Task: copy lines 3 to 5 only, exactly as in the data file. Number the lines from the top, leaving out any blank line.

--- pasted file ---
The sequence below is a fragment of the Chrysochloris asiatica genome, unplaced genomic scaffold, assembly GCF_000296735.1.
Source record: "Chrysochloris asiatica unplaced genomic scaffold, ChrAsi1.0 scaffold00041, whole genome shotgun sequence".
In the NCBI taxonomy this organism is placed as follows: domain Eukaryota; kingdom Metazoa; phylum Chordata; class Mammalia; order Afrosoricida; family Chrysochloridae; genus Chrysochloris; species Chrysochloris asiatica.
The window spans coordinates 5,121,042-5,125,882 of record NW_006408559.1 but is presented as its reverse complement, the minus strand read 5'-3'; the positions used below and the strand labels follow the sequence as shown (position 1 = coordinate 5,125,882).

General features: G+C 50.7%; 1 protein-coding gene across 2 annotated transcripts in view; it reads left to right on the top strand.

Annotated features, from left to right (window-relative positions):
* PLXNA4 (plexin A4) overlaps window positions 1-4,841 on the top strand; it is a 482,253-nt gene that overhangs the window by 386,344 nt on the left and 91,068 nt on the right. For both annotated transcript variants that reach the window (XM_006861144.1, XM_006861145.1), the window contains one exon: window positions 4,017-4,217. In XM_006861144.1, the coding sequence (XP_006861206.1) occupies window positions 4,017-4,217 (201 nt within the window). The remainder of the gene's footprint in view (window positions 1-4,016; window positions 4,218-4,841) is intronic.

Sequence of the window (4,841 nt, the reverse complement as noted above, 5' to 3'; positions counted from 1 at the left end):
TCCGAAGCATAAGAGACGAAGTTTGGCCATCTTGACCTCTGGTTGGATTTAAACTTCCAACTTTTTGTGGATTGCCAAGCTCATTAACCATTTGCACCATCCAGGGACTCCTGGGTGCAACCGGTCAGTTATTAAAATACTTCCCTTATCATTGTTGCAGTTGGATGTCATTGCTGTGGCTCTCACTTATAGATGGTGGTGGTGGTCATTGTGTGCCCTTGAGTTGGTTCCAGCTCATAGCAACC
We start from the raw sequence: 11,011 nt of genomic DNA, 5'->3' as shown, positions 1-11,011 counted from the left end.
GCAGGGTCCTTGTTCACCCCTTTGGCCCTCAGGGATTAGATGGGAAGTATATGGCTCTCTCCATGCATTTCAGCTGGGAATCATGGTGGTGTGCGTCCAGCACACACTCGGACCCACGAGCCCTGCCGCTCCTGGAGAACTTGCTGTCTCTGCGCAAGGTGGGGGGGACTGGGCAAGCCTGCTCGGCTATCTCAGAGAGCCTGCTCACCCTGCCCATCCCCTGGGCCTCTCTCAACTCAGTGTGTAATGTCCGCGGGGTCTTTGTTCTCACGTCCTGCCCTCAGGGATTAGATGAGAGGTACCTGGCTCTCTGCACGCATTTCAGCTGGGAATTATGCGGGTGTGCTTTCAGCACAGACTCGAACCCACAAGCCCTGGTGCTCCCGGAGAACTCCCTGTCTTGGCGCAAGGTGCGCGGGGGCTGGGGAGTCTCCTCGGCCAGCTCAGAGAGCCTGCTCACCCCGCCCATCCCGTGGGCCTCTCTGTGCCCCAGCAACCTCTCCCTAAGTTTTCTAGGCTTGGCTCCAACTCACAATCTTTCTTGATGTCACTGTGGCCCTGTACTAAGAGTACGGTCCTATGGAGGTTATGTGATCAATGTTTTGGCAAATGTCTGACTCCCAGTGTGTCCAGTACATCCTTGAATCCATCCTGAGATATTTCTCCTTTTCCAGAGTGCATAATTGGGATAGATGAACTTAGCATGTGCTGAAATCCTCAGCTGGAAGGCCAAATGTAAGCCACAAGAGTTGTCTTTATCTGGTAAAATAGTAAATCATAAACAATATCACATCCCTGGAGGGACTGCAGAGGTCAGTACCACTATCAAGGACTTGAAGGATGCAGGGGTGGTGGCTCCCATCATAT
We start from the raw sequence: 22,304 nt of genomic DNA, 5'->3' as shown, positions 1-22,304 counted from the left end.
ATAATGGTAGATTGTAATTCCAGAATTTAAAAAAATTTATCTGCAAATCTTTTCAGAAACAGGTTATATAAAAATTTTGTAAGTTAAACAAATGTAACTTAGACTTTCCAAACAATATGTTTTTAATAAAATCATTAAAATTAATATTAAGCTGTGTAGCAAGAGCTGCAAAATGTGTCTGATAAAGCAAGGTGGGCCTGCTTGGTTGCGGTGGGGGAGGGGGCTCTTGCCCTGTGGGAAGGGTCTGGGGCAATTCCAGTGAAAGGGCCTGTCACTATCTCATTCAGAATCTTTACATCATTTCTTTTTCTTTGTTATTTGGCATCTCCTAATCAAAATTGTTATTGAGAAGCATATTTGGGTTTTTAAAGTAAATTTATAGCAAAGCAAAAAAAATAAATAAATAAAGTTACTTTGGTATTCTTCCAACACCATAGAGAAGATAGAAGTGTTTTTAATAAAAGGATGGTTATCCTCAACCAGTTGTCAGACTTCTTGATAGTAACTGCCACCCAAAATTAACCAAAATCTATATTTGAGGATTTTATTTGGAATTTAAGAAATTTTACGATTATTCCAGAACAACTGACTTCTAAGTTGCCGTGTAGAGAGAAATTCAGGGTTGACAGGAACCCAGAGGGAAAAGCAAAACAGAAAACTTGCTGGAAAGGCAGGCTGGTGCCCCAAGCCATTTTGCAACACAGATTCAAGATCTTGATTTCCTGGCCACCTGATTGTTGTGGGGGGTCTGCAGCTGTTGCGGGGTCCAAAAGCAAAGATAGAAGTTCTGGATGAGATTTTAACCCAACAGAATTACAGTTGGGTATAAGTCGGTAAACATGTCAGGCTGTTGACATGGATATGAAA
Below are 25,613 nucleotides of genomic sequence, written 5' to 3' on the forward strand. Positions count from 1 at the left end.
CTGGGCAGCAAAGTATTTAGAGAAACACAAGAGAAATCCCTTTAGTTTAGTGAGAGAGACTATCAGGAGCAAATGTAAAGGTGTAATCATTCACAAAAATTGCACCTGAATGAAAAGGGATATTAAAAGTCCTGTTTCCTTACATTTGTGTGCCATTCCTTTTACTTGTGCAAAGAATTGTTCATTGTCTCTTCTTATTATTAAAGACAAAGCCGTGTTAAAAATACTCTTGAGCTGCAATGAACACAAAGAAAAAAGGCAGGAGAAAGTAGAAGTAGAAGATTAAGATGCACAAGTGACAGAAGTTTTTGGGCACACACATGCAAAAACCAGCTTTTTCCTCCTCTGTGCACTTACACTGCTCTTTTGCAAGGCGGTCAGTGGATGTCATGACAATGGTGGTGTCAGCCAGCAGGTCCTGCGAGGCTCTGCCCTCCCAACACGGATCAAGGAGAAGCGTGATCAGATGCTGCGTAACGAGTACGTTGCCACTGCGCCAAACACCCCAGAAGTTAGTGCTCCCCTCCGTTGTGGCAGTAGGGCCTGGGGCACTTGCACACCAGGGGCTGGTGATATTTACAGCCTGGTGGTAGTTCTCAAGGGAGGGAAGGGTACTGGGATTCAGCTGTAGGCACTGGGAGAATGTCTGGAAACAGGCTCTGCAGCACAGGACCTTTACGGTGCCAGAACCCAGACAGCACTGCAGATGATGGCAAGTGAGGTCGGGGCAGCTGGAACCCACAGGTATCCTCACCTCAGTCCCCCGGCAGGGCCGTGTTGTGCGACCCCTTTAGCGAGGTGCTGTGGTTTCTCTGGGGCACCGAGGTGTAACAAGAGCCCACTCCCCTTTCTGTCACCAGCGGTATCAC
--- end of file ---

In the NCBI taxonomy this organism is placed as follows: domain Eukaryota; kingdom Metazoa; phylum Chordata; class Mammalia; order Afrosoricida; family Chrysochloridae; genus Chrysochloris; species Chrysochloris asiatica.
The window spans coordinates 5,121,042-5,125,882 of record NW_006408559.1 but is presented as its reverse complement, the minus strand read 5'-3'; the positions used below and the strand labels follow the sequence as shown (position 1 = coordinate 5,125,882).

General features: G+C 50.7%; 1 protein-coding gene across 2 annotated transcripts in view; it reads left to right on the top strand.